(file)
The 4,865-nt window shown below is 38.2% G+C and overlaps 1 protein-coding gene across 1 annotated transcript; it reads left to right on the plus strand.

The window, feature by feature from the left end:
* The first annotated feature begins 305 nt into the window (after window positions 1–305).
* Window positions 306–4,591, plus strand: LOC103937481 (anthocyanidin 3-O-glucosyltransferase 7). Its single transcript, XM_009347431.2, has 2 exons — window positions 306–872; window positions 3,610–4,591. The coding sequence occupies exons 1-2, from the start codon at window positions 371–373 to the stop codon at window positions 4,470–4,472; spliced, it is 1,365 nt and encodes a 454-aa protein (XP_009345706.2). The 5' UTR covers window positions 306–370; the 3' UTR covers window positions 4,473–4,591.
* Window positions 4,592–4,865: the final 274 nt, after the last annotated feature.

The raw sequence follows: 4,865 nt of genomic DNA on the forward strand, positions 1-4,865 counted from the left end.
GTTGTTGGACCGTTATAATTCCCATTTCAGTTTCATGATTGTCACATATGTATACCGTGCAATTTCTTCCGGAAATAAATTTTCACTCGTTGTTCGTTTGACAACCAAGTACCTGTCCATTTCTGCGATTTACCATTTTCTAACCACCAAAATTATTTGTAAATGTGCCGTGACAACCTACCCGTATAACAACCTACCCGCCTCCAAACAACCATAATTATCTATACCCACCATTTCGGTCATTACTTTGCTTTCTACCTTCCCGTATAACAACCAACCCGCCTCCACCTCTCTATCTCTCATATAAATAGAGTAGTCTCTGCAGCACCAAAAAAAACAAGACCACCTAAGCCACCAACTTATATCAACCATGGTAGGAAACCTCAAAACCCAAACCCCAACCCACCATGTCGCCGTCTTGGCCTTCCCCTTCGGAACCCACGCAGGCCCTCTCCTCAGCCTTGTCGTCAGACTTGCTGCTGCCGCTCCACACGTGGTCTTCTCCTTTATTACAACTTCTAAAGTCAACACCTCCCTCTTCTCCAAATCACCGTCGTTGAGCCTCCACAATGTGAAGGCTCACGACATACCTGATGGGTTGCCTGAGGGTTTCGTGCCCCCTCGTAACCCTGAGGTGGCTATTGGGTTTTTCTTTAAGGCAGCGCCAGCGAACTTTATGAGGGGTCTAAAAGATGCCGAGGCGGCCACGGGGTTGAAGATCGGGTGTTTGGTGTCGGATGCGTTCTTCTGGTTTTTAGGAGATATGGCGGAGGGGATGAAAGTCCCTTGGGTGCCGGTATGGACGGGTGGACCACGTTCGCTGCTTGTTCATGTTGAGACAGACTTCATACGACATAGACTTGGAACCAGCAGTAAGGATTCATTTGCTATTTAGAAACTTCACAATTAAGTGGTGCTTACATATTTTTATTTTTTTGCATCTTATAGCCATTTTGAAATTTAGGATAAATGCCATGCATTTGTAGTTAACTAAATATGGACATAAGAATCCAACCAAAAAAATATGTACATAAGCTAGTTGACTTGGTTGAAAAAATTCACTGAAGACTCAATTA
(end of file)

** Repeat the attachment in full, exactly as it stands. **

The 4,865-nt window shown below is 38.2% G+C and overlaps 1 protein-coding gene across 1 annotated transcript; it reads left to right on the plus strand.

The window, feature by feature from the left end:
* The first annotated feature begins 305 nt into the window (after window positions 1–305).
* Window positions 306–4,591, plus strand: LOC103937481 (anthocyanidin 3-O-glucosyltransferase 7). Its single transcript, XM_009347431.2, has 2 exons — window positions 306–872; window positions 3,610–4,591. The coding sequence occupies exons 1-2, from the start codon at window positions 371–373 to the stop codon at window positions 4,470–4,472; spliced, it is 1,365 nt and encodes a 454-aa protein (XP_009345706.2). The 5' UTR covers window positions 306–370; the 3' UTR covers window positions 4,473–4,591.
* Window positions 4,592–4,865: the final 274 nt, after the last annotated feature.

The raw sequence follows: 4,865 nt of genomic DNA on the forward strand, positions 1-4,865 counted from the left end.
GTTGTTGGACCGTTATAATTCCCATTTCAGTTTCATGATTGTCACATATGTATACCGTGCAATTTCTTCCGGAAATAAATTTTCACTCGTTGTTCGTTTGACAACCAAGTACCTGTCCATTTCTGCGATTTACCATTTTCTAACCACCAAAATTATTTGTAAATGTGCCGTGACAACCTACCCGTATAACAACCTACCCGCCTCCAAACAACCATAATTATCTATACCCACCATTTCGGTCATTACTTTGCTTTCTACCTTCCCGTATAACAACCAACCCGCCTCCACCTCTCTATCTCTCATATAAATAGAGTAGTCTCTGCAGCACCAAAAAAAACAAGACCACCTAAGCCACCAACTTATATCAACCATGGTAGGAAACCTCAAAACCCAAACCCCAACCCACCATGTCGCCGTCTTGGCCTTCCCCTTCGGAACCCACGCAGGCCCTCTCCTCAGCCTTGTCGTCAGACTTGCTGCTGCCGCTCCACACGTGGTCTTCTCCTTTATTACAACTTCTAAAGTCAACACCTCCCTCTTCTCCAAATCACCGTCGTTGAGCCTCCACAATGTGAAGGCTCACGACATACCTGATGGGTTGCCTGAGGGTTTCGTGCCCCCTCGTAACCCTGAGGTGGCTATTGGGTTTTTCTTTAAGGCAGCGCCAGCGAACTTTATGAGGGGTCTAAAAGATGCCGAGGCGGCCACGGGGTTGAAGATCGGGTGTTTGGTGTCGGATGCGTTCTTCTGGTTTTTAGGAGATATGGCGGAGGGGATGAAAGTCCCTTGGGTGCCGGTATGGACGGGTGGACCACGTTCGCTGCTTGTTCATGTTGAGACAGACTTCATACGACATAGACTTGGAACCAGCAGTAAGGATTCATTTGCTATTTAGAAACTTCACAATTAAGTGGTGCTTACATATTTTTATTTTTTTGCATCTTATAGCCATTTTGAAATTTAGGATAAATGCCATGCATTTGTAGTTAACTAAATATGGACATAAGAATCCAACCAAAAAAATATGTACATAAGCTAGTTGACTTGGTTGAAAAAATTCACTGAAGACTCAATTA